Hells Angels

The Hells Angels originated in California in the US and are easily the most notorious of the “1 per cent” bikie clubs – the ones that give 99 per cent of motorcyclists a bad name.

The gang operates in as many as 27 countries and poses a criminal threat on six continents, according to the US Department of Justice.

The club’s criminal activities are known to include drug production, transportation and distribution, as well as extortion, murder, money laundering and motorcycle theft.

Membership in the US is limited to white males who cannot be into child molestation, and the club’s website boasts that each of its members rides, on average, 20,000 miles a year.

In Australia, the club says it has 10 active chapters in all states except WA and Tasmania and also in the Northern Territory. Recent reports suggest that the Angels are trying to widen their footholds in the drug trade, bringing them in direct conflict with rivals such as the Comancheros.

Mongols

Formed in California in the 1970s, the Mongols Motorcycle Club is inspired (in name) by the empire of Genghis Khan and is believed to have about 70 chapters nationwide.

Many US members are former members of Los Angeles-area street gangs, leading the powerful US Bureau of Alcohol, Tobacco and Firearms to consider it the “most violent and dangerous” bikie gang operating there.

The Mongols, sworn enemies of the Hells Angels, boast of having chapters in the US, Mexico, Germany, Norway, France, Spain, Italy, Israel, Thailand and now Australia. Recent reports in the Fairfax media indicate the club has been scoping out territory for the club in Sydney and on Queensland’s Gold Coast.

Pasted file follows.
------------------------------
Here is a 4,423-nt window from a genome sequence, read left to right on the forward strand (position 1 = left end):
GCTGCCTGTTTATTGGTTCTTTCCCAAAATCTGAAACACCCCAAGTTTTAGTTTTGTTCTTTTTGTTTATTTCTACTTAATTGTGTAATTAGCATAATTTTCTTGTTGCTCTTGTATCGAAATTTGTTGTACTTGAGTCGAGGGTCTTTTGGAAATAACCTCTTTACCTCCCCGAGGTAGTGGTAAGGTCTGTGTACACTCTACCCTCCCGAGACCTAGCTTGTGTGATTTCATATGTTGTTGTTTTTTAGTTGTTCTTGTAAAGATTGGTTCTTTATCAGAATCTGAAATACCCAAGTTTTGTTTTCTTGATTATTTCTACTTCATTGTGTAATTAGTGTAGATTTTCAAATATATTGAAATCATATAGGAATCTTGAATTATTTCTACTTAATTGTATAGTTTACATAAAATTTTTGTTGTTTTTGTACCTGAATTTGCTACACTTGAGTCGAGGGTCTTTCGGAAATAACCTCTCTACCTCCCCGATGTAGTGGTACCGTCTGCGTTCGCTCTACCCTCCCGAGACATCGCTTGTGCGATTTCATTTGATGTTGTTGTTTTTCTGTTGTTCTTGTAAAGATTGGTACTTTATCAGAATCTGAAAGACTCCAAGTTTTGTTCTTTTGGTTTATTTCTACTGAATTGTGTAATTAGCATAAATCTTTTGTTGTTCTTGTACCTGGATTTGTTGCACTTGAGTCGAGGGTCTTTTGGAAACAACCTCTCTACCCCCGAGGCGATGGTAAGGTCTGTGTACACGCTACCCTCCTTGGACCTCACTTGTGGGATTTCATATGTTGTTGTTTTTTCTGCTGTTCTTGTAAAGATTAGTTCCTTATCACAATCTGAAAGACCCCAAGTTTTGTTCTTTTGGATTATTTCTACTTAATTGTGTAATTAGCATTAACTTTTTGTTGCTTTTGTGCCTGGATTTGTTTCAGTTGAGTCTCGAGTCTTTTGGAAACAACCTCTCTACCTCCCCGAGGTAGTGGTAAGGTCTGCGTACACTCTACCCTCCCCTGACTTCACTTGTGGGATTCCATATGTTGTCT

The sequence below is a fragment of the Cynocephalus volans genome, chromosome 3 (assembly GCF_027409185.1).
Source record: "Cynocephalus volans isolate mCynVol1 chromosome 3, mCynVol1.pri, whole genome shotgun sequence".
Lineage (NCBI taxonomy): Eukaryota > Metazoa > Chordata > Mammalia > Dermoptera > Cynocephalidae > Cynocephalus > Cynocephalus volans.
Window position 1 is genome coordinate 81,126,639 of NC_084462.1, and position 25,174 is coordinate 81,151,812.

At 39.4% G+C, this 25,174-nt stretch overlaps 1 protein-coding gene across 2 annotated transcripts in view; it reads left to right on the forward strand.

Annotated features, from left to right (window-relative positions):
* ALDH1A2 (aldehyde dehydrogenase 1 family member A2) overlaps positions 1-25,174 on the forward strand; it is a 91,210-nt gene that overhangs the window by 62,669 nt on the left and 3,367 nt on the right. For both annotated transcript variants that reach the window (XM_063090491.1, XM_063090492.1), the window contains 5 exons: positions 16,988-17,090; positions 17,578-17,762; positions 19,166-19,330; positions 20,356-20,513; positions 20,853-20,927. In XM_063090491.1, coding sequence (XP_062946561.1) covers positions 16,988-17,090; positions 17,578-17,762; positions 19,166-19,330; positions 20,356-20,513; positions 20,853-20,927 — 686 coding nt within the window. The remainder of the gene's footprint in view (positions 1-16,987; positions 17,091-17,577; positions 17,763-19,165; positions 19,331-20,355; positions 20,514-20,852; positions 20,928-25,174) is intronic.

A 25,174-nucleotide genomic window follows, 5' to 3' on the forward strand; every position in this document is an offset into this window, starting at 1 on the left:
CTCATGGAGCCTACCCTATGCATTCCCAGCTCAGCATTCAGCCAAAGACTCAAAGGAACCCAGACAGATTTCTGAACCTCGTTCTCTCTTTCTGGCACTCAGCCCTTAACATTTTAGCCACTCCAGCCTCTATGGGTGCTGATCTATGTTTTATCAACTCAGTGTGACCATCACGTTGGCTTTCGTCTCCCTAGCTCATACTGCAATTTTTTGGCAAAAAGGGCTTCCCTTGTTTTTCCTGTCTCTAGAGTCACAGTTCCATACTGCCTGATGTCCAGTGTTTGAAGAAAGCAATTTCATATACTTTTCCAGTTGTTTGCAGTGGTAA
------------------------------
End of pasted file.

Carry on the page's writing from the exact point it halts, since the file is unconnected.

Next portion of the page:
A patched member from the Mongols’ France-based chapter had moved to the Gold Coast and aligned himself with the Finks, Fairfax reported last week, in an expansion bid.

Finks

The Finks arguably made their name in Australia after the “Ballroom Blitz”, a gang fight with Hells Angels members at a Gold Coast kickboxing tournament in 2006 featuring guns, knives, knuckledusters and chairs.

According to recent reports, the Finks are planning to patch over their whole group to the international powerhouse Mongols in a bid to become the most-feared outlaw club in Australia and circumvent moves by authorities to have the club declared a criminal organisation under controversial anti-association laws.

The news comes in the wake of three public bikie brawls on the Gold Coast.

It is believed to also have prompted the Federal Government to send a new federal anti-gang squad to Queensland’s Gold Coast to help the State Government in its crackdown on bikie gangs.

The patchover would involve the Finks swapping club support gear with Mongols “colours” and removing Finks club tattoos.

Comancheros

Thought to have instigated the Milperra massacre, the Comancheros are seen as encouraging a growing trend among bikie gangs to allow non-bikies to join.

The Daily Telegraph reported in August that the self-proclaimed national leader of the gang, Mark Buddle, had neither a motorcycle licence nor a bike.

“Show a modern Comanchero a motorbike and he wouldn’t know how to ride it,” former detective Duncan McNab told the paper.

“They are criminal gangs who sometimes get on a bike.” The phenomenon has even spawned the phrase “Nike bikie”, the paper wrote, as other bikie gangs look to recruit members to beef up their criminal activities.

The Victorian police earlier this month charged five members of the Comancheros over a recent spate of shootings in Melbourne’s south-east.

All but one of the Comancheros were accused of running a debt-collecting syndicate which allegedly uses violent standover tactics to get money from victims.

Other prominent OMCGs

  • Gypsy Jokers
  • Black Uhlans
  • Nomads
  • Rock Machine